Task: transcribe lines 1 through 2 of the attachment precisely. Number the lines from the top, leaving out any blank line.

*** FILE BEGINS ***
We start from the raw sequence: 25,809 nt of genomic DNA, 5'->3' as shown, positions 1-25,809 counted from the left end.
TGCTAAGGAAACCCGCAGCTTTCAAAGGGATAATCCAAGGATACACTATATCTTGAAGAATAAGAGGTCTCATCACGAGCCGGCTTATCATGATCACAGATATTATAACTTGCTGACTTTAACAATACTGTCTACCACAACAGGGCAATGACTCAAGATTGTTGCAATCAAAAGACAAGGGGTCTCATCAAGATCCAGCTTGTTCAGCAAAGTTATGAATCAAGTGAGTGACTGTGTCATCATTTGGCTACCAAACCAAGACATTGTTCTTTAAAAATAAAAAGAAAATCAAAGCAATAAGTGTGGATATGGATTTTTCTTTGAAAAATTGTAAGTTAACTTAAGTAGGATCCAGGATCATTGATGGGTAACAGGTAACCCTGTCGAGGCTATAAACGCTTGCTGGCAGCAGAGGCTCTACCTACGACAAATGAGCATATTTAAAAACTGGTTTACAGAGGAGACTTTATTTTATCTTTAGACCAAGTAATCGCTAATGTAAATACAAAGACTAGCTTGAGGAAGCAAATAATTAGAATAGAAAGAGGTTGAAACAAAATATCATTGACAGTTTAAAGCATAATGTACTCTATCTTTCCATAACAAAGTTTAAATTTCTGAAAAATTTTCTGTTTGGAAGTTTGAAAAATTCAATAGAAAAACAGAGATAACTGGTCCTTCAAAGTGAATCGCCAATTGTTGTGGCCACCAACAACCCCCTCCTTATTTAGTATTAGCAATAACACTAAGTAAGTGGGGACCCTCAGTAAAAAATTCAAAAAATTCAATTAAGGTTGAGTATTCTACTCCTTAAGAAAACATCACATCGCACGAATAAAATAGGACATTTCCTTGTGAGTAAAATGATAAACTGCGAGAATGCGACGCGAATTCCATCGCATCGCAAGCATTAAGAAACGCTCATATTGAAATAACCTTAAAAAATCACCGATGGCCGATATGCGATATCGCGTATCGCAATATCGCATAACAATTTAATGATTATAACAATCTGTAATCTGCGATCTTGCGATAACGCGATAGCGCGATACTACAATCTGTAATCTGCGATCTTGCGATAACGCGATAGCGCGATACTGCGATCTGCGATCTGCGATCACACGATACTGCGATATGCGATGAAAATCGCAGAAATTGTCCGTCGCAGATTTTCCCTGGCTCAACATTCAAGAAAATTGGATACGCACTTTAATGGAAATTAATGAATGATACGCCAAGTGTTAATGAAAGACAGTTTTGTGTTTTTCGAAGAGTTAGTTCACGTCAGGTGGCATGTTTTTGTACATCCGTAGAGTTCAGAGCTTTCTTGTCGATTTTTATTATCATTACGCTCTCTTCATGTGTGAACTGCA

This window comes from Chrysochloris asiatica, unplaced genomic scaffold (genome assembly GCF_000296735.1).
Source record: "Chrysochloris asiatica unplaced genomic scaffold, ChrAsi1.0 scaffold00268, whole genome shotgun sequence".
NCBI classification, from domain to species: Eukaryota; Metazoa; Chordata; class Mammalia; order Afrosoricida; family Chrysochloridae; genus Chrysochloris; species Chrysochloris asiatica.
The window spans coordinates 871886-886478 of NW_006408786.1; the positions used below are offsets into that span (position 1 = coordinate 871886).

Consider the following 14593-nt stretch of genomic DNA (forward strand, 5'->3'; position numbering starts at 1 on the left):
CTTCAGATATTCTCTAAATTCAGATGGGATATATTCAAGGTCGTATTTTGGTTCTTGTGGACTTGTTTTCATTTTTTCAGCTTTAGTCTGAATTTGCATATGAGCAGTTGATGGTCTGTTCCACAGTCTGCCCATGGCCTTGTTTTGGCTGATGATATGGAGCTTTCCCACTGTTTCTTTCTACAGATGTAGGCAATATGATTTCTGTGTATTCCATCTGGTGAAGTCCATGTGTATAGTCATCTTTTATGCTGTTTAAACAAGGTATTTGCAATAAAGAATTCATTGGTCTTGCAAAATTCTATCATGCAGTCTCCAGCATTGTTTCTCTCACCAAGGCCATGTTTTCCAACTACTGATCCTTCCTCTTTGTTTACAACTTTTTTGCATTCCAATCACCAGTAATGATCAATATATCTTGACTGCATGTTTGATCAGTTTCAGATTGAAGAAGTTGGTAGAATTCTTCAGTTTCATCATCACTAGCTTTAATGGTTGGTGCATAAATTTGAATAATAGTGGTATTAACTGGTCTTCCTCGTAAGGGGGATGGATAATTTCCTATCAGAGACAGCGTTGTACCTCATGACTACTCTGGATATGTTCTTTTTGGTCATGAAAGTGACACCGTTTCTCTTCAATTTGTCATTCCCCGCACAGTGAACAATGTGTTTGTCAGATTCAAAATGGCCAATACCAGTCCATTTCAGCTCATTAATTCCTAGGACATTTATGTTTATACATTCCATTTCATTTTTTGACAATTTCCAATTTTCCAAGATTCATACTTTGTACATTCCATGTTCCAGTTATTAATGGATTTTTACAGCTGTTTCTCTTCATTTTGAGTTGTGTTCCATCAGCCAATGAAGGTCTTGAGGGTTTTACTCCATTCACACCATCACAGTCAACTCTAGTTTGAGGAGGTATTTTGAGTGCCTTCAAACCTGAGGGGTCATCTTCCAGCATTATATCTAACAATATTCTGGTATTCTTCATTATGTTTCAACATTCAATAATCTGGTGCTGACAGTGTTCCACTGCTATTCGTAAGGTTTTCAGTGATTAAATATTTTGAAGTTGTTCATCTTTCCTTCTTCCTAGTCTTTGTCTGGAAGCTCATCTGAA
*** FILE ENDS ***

We start from the raw sequence: 25,809 nt of genomic DNA, 5'->3' as shown, positions 1-25,809 counted from the left end.
TGCTAAGGAAACCCGCAGCTTTCAAAGGGATAATCCAAGGATACACTATATCTTGAAGAATAAGAGGTCTCATCACGAGCCGGCTTATCATGATCACAGATATTATAACTTGCTGACTTTAACAATACTGTCTACCACAACAGGGCAATGACTCAAGATTGTTGCAATCAAAAGACAAGGGGTCTCATCAAGATCCAGCTTGTTCAGCAAAGTTATGAATCAAGTGAGTGACTGTGTCATCATTTGGCTACCAAACCAAGACATTGTTCTTTAAAAATAAAAAGAAAATCAAAGCAATAAGTGTGGATATGGATTTTTCTTTGAAAAATTGTAAGTTAACTTAAGTAGGATCCAGGATCATTGATGGGTAACAGGTAACCCTGTCGAGGCTATAAACGCTTGCTGGCAGCAGAGGCTCTACCTACGACAAATGAGCATATTTAAAAACTGGTTTACAGAGGAGACTTTATTTTATCTTTAGACCAAGTAATCGCTAATGTAAATACAAAGACTAGCTTGAGGAAGCAAATAATTAGAATAGAAAGAGGTTGAAACAAAATATCATTGACAGTTTAAAGCATAATGTACTCTATCTTTCCATAACAAAGTTTAAATTTCTGAAAAATTTTCTGTTTGGAAGTTTGAAAAATTCAATAGAAAAACAGAGATAACTGGTCCTTCAAAGTGAATCGCCAATTGTTGTGGCCACCAACAACCCCCTCCTTATTTAGTATTAGCAATAACACTAAGTAAGTGGGGACCCTCAGTAAAAAATTCAAAAAATTCAATTAAGGTTGAGTATTCTACTCCTTAAGAAAACATCACATCGCACGAATAAAATAGGACATTTCCTTGTGAGTAAAATGATAAACTGCGAGAATGCGACGCGAATTCCATCGCATCGCAAGCATTAAGAAACGCTCATATTGAAATAACCTTAAAAAATCACCGATGGCCGATATGCGATATCGCGTATCGCAATATCGCATAACAATTTAATGATTATAACAATCTGTAATCTGCGATCTTGCGATAACGCGATAGCGCGATACTACAATCTGTAATCTGCGATCTTGCGATAACGCGATAGCGCGATACTGCGATCTGCGATCTGCGATCACACGATACTGCGATATGCGATGAAAATCGCAGAAATTGTCCGTCGCAGATTTTCCCTGGCTCAACATTCAAGAAAATTGGATACGCACTTTAATGGAAATTAATGAATGATACGCCAAGTGTTAATGAAAGACAGTTTTGTGTTTTTCGAAGAGTTAGTTCACGTCAGGTGGCATGTTTTTGTACATCCGTAGAGTTCAGAGCTTTCTTGTCGATTTTTATTATCATTACGCTCTCTTCATGTGTGAACTGCA